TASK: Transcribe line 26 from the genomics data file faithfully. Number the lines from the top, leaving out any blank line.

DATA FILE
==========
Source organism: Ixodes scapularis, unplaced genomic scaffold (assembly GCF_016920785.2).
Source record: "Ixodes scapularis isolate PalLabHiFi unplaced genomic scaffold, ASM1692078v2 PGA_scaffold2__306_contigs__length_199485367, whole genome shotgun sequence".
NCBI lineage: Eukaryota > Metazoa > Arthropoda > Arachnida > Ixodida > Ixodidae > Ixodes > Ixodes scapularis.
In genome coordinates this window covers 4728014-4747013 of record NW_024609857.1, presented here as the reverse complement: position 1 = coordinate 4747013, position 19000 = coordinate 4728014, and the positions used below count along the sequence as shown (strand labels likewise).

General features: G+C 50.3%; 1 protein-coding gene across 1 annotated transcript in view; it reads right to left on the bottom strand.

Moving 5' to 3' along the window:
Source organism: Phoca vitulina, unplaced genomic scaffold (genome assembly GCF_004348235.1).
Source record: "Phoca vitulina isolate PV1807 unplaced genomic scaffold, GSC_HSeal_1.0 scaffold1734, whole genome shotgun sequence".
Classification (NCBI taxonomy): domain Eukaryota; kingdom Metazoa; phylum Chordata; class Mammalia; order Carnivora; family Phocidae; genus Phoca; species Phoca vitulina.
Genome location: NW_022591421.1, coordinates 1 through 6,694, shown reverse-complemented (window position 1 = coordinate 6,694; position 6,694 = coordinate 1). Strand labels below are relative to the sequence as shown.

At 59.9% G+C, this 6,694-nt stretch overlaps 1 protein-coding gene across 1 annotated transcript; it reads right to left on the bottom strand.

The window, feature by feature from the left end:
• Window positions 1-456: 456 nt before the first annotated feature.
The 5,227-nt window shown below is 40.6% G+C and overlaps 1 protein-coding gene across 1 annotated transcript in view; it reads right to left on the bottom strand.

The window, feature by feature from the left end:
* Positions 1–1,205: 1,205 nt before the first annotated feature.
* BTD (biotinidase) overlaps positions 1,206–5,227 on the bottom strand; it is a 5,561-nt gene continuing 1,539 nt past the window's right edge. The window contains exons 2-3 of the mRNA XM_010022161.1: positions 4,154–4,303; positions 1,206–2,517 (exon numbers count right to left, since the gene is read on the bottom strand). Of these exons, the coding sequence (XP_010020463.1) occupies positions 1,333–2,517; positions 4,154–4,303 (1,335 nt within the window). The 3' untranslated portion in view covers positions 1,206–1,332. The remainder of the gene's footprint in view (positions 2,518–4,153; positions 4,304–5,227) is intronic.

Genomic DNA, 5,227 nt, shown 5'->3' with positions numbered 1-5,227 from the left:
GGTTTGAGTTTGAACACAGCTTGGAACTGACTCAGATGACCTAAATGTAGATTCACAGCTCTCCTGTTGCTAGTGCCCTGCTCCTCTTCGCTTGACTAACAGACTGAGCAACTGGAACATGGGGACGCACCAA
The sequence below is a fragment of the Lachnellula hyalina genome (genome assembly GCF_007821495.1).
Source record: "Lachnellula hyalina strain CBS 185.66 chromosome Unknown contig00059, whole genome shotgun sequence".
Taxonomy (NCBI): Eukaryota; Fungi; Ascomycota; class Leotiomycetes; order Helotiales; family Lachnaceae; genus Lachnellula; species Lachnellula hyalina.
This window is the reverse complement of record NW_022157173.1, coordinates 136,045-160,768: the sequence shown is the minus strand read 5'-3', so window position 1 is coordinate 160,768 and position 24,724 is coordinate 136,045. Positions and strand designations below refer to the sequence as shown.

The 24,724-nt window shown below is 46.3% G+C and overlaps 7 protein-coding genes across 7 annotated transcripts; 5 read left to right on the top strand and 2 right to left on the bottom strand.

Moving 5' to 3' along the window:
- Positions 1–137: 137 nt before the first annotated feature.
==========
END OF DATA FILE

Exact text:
- Positions 1–137: 137 nt before the first annotated feature.